Canadian Dollar Sinks to 1-month Low amid BOC Rate Decision
The Canadian dollar declined for a third consecutive day, hampered by dovish sentiment from the Bank of Canada, which announced today it would keep its overnight rate unchanged.
The loonie sunk to an intraday low of 0.9129 US before rebounding slightly to 0.9138, declining 0.31 percent. This was the Canadian currency’s weakest level in a month. The Canadian dollar has plunged nearly 1 percent against its US counterpart since May 30.
The Bank of Canada held its overnight rate at 1 percent, as expected, but repeated concerns about low inflation and weak exports, a sign the central bank was prepared to keep rates low for a prolonged period.
“The Canadian economy grew at a modest rate in the first quarter, held back by severe weather and supply constraints,” read the official BOC press release. “The ingredients for a pickup in exports remain in place, including the lower Canadian dollar and an anticipated strengthening of foreign demand.”
“Weighing recent higher inflation readings against slightly increased risks to economic growth leaves the downside risks to the inflation outlook as important as before,” the Bank added.
The BOC did acknowledge the faster than forecast rise in inflation, but stressed this was likely due to temporary factors such as higher energy prices. Core inflation, which excludes volatile elements such as food and energy, remains well below the central bank’s target.
Canada’s annual inflation rate reached 2 percent in April for the first time in two years, raising optimism the BOC would give a more favourable view of the economy at today’s rate decision. However, disappointing first quarter GDP figures kept the Bank’s optimism in check. Canada’s gross domestic product accelerated just 1.2 percent annually, the government’s statistics department showed last month.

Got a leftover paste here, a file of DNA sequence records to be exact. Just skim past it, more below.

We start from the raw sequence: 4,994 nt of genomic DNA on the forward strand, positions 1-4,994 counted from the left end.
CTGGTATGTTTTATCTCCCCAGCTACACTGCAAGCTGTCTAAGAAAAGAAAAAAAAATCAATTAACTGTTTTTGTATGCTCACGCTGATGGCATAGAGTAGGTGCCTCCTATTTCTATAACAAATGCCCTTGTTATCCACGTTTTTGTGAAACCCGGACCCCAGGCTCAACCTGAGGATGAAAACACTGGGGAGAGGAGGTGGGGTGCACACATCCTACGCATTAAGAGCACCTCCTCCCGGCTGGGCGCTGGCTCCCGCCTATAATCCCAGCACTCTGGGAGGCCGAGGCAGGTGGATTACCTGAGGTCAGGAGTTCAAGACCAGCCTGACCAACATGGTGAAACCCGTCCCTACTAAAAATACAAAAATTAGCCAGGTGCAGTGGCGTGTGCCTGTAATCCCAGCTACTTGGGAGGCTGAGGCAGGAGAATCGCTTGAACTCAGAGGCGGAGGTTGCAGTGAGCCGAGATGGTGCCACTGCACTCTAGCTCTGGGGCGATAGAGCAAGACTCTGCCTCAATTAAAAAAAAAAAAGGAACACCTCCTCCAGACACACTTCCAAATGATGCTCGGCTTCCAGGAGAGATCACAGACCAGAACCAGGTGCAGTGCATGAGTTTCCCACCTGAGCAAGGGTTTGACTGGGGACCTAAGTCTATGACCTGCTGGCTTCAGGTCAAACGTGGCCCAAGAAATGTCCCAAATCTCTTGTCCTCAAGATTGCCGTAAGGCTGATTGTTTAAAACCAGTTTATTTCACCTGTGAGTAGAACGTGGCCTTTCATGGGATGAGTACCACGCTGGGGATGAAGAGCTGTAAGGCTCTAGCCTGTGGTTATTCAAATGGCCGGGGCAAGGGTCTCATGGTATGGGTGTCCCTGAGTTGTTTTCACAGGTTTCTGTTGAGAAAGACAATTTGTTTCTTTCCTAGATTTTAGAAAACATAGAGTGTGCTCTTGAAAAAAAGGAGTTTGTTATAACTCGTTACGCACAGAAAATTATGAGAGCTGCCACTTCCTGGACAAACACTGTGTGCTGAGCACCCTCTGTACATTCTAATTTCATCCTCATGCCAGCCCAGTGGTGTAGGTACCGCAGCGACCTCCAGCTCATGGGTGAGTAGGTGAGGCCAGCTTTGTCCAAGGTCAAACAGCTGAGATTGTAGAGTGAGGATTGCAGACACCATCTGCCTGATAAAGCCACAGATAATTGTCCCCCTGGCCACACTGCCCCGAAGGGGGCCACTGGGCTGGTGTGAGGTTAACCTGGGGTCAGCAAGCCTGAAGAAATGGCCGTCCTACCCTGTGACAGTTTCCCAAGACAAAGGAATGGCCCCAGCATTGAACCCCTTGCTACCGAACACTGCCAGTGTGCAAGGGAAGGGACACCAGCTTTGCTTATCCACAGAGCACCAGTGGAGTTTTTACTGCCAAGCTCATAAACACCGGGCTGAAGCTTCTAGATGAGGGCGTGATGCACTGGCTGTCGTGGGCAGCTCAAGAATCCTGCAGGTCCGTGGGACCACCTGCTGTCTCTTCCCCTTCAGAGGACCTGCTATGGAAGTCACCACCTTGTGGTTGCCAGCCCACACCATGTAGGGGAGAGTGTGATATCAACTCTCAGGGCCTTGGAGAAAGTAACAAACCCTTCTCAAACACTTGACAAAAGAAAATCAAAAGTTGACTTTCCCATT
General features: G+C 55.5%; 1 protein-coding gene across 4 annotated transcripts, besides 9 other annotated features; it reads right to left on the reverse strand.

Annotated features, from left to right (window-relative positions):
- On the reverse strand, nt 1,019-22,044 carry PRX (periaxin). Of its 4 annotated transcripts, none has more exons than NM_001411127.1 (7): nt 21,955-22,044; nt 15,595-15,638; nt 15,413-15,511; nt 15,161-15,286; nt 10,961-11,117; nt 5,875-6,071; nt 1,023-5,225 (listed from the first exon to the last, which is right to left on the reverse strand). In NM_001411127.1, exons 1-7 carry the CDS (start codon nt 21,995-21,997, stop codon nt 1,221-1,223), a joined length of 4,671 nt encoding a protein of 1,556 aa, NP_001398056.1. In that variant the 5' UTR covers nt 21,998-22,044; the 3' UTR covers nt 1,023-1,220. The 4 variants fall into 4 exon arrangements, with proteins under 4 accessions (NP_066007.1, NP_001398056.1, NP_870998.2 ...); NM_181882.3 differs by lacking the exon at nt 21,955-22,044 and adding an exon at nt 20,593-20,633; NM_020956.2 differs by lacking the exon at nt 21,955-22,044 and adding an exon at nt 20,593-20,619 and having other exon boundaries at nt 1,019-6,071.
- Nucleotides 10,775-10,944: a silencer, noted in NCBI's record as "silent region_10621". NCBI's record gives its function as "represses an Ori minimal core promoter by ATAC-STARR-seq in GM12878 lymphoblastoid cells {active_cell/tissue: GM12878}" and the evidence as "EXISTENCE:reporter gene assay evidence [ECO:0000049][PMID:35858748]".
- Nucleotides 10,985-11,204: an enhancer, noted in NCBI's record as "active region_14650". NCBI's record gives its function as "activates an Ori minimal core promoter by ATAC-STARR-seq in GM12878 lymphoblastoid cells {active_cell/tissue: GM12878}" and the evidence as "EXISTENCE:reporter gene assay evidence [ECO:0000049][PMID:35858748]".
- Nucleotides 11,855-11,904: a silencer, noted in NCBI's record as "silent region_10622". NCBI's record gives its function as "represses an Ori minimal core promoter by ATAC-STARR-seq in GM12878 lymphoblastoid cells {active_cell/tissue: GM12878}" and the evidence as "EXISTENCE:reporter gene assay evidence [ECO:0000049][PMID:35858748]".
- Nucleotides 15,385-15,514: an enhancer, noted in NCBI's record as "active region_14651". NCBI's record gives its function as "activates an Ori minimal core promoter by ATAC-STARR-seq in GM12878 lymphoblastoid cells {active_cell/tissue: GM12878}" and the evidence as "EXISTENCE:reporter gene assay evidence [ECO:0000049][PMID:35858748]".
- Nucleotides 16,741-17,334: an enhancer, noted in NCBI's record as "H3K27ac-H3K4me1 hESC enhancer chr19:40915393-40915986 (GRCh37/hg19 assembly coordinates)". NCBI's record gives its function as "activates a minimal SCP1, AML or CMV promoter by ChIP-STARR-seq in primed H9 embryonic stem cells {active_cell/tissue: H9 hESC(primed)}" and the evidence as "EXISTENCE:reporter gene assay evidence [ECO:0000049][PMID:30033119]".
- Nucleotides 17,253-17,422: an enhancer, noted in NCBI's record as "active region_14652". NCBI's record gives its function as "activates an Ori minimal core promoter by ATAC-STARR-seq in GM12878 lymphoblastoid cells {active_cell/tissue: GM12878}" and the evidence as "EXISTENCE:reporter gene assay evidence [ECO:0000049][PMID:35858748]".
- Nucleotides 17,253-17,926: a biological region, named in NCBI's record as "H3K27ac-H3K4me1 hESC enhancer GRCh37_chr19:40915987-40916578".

The labour market took another step backwards in April, as Canada reported the loss of nearly 29,000 jobs. Statistics Canada is expected to show on Friday the labour market rebounded in May with the creation of 25,000 jobs. The unemployment rate is forecast to remain at 6.9 percent.
The Labor Department will also release employment data Friday. Government economists are expected to show private payrolls rose 218,000 in May, after a 288,000 increase the previous month.
The loonie, which benefited from a weaker US dollar over the past month, is on its heels. As the BOC looks for more signs of growth from the country’s struggling export market, it may continue to “talk down” the loonie.
On the flipside, if the US Federal Reserve continues to taper bond purchasing at a steady rate, there is a real chance that a rate hike could enter the equation. The Fed has not yet outlined a detailed timetable for when it might consider adjusting interest rates, although officials talked about possible rate-hike strategies at last month’s policy meetings.
The Fed tapered bond purchasing by another $10 billion at the May meetings, reducing its holdings of US Treasuries and mortgage-backed securities to $45 billion.
The Canadian dollar is expected to be among the hardest hit currencies should the Fed signal for higher interest rates.
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